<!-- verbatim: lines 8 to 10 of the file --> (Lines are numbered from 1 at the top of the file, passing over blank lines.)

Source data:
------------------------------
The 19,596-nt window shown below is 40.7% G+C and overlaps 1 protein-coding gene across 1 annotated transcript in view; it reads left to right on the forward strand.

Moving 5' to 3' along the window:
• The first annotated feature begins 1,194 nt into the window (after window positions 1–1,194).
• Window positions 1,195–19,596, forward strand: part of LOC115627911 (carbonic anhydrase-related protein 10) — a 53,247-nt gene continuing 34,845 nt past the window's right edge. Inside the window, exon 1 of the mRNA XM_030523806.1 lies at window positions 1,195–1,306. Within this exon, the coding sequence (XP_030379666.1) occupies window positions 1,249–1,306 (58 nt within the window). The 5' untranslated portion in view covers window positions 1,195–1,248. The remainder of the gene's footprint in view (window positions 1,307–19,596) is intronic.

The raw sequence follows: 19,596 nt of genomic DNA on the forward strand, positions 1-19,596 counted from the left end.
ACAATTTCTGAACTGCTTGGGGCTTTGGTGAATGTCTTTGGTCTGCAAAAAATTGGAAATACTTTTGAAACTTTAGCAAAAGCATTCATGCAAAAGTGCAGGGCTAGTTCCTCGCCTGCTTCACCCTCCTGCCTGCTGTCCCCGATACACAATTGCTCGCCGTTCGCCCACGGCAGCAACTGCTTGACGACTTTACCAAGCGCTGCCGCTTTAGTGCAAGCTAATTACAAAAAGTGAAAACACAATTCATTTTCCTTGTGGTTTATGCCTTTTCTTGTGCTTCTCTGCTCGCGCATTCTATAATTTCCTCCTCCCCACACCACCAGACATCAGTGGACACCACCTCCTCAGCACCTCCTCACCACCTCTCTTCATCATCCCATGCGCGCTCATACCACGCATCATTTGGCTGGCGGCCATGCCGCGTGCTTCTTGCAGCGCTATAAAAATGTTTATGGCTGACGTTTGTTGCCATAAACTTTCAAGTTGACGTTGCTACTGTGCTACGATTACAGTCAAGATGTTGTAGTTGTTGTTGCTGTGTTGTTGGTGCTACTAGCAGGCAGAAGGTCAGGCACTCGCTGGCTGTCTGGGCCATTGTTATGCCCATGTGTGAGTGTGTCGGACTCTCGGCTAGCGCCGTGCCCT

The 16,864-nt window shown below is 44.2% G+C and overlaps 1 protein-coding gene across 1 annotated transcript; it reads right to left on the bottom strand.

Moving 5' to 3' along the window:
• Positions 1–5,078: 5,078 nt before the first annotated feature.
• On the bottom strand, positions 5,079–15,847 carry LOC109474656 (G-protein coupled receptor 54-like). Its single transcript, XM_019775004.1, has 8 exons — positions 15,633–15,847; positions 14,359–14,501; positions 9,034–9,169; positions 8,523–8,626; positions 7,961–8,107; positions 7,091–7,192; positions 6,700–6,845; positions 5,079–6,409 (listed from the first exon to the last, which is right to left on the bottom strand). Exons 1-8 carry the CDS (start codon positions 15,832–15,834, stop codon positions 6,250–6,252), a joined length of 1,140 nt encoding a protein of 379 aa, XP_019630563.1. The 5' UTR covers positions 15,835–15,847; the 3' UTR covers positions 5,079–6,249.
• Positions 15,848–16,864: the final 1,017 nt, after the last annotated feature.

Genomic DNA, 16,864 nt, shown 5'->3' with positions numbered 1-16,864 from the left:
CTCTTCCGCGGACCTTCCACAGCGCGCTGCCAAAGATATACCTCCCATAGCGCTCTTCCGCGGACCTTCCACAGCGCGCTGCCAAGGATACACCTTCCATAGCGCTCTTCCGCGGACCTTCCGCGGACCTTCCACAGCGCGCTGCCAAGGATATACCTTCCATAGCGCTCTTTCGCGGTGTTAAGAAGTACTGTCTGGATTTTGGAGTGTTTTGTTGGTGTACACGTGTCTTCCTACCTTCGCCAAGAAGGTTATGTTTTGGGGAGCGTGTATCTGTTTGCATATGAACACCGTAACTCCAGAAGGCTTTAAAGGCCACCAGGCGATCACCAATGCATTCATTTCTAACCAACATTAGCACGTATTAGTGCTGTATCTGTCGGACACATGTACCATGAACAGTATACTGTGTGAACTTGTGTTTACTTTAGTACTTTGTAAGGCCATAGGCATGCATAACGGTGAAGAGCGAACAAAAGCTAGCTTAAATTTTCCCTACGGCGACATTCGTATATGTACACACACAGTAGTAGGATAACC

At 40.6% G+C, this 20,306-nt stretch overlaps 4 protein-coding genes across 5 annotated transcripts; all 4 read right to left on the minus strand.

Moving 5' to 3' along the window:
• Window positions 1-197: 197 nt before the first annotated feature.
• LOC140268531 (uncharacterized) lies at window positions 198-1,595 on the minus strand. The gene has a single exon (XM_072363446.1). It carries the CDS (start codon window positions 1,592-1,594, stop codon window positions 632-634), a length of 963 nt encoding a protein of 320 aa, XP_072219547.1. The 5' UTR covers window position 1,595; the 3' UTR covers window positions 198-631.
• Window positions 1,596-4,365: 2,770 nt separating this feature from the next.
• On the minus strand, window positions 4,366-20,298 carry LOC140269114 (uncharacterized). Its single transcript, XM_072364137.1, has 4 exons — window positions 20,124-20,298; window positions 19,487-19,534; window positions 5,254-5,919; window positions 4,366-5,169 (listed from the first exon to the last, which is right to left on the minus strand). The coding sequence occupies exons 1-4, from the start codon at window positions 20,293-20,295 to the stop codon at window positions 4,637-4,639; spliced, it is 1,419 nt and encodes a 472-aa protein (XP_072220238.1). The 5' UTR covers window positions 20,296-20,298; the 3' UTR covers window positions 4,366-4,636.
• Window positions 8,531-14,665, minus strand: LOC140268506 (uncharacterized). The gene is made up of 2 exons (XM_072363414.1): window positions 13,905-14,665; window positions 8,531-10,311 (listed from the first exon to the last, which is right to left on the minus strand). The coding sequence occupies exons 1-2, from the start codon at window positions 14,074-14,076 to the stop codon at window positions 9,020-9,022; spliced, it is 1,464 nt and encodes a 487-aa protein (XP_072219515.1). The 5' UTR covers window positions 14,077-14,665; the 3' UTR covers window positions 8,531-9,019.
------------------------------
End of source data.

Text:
Moving 5' to 3' along the window:
• Positions 1–5,078: 5,078 nt before the first annotated feature.
• On the bottom strand, positions 5,079–15,847 carry LOC109474656 (G-protein coupled receptor 54-like). Its single transcript, XM_019775004.1, has 8 exons — positions 15,633–15,847; positions 14,359–14,501; positions 9,034–9,169; positions 8,523–8,626; positions 7,961–8,107; positions 7,091–7,192; positions 6,700–6,845; positions 5,079–6,409 (listed from the first exon to the last, which is right to left on the bottom strand). Exons 1-8 carry the CDS (start codon positions 15,832–15,834, stop codon positions 6,250–6,252), a joined length of 1,140 nt encoding a protein of 379 aa, XP_019630563.1. The 5' UTR covers positions 15,835–15,847; the 3' UTR covers positions 5,079–6,249.